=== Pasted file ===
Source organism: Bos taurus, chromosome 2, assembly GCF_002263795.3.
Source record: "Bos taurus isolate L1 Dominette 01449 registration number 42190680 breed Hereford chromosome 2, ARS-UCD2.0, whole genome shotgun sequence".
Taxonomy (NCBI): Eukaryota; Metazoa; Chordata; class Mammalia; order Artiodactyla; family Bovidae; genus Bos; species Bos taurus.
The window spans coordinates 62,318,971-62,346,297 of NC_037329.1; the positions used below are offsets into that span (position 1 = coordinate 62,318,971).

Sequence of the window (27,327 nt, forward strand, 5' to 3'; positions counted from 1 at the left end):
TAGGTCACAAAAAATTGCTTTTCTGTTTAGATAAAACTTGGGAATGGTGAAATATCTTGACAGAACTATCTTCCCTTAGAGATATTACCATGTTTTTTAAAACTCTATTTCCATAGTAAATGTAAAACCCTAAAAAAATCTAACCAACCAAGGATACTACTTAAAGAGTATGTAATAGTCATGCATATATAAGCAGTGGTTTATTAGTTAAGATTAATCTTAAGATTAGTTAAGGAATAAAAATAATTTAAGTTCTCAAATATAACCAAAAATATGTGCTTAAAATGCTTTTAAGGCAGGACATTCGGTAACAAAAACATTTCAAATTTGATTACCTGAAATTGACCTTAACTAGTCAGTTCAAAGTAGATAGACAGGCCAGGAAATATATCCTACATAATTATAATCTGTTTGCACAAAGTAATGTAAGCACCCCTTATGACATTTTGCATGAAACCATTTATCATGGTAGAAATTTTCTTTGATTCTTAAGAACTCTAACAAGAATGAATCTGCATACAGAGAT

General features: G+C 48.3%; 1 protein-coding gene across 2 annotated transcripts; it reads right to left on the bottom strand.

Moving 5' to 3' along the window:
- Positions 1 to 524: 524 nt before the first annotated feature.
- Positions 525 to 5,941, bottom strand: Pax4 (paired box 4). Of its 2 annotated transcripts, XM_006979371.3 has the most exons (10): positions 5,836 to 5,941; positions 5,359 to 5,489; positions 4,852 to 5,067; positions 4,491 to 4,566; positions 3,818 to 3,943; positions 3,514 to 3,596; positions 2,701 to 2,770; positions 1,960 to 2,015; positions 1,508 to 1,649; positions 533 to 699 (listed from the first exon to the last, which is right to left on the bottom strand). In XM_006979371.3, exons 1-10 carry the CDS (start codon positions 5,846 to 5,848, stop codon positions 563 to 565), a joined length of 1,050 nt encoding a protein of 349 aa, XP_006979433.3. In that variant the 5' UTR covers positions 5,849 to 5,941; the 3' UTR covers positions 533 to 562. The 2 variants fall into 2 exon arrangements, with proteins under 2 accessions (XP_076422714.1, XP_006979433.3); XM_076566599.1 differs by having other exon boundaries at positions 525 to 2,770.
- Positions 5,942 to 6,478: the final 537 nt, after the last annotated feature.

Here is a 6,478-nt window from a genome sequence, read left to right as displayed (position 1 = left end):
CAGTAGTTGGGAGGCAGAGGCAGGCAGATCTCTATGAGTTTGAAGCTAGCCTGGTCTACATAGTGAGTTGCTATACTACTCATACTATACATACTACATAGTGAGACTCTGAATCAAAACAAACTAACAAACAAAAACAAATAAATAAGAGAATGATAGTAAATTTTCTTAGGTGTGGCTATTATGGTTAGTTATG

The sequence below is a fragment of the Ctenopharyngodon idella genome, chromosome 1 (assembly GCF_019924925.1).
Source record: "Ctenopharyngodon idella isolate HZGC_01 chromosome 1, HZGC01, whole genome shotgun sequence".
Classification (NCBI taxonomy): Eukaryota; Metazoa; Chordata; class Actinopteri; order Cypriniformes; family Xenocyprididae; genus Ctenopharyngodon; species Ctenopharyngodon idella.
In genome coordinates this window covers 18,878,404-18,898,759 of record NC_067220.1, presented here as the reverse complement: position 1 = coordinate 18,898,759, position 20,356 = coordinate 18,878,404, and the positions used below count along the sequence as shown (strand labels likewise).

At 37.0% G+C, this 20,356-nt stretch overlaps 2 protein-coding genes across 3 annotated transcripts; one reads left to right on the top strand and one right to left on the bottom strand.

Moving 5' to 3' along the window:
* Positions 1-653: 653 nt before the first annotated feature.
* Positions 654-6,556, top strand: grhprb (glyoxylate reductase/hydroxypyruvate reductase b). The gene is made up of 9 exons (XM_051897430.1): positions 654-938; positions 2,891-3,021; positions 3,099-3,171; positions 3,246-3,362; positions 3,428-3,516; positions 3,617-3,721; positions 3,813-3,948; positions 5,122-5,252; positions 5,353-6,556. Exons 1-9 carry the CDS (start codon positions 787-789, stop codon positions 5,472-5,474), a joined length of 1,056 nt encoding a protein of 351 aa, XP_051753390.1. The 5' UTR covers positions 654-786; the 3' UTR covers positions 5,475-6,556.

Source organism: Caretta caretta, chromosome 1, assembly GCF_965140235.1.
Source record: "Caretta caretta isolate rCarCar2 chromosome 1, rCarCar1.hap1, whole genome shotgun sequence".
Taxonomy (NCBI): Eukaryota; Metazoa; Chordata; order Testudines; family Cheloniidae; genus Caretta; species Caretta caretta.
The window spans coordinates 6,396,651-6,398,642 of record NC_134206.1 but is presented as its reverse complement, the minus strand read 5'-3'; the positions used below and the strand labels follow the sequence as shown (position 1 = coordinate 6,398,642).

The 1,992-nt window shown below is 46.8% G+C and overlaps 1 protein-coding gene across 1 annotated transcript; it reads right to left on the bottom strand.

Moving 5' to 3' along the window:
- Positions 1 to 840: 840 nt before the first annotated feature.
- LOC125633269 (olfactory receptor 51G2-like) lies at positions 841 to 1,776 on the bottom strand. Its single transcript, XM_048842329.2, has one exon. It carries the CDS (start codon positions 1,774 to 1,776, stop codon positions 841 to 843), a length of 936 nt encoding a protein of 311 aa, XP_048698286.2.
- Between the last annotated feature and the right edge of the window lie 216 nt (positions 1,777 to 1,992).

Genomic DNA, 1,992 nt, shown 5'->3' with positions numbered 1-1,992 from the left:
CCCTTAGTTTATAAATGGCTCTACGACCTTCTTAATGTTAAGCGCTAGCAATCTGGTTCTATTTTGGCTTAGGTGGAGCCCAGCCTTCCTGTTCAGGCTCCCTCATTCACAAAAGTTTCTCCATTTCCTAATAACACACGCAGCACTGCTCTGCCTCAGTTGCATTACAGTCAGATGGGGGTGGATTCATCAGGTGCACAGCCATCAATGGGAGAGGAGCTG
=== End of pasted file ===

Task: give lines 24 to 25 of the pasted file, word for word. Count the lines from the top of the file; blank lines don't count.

Taxonomy (NCBI): Eukaryota; Metazoa; Chordata; order Testudines; family Cheloniidae; genus Caretta; species Caretta caretta.
The window spans coordinates 6,396,651-6,398,642 of record NC_134206.1 but is presented as its reverse complement, the minus strand read 5'-3'; the positions used below and the strand labels follow the sequence as shown (position 1 = coordinate 6,398,642).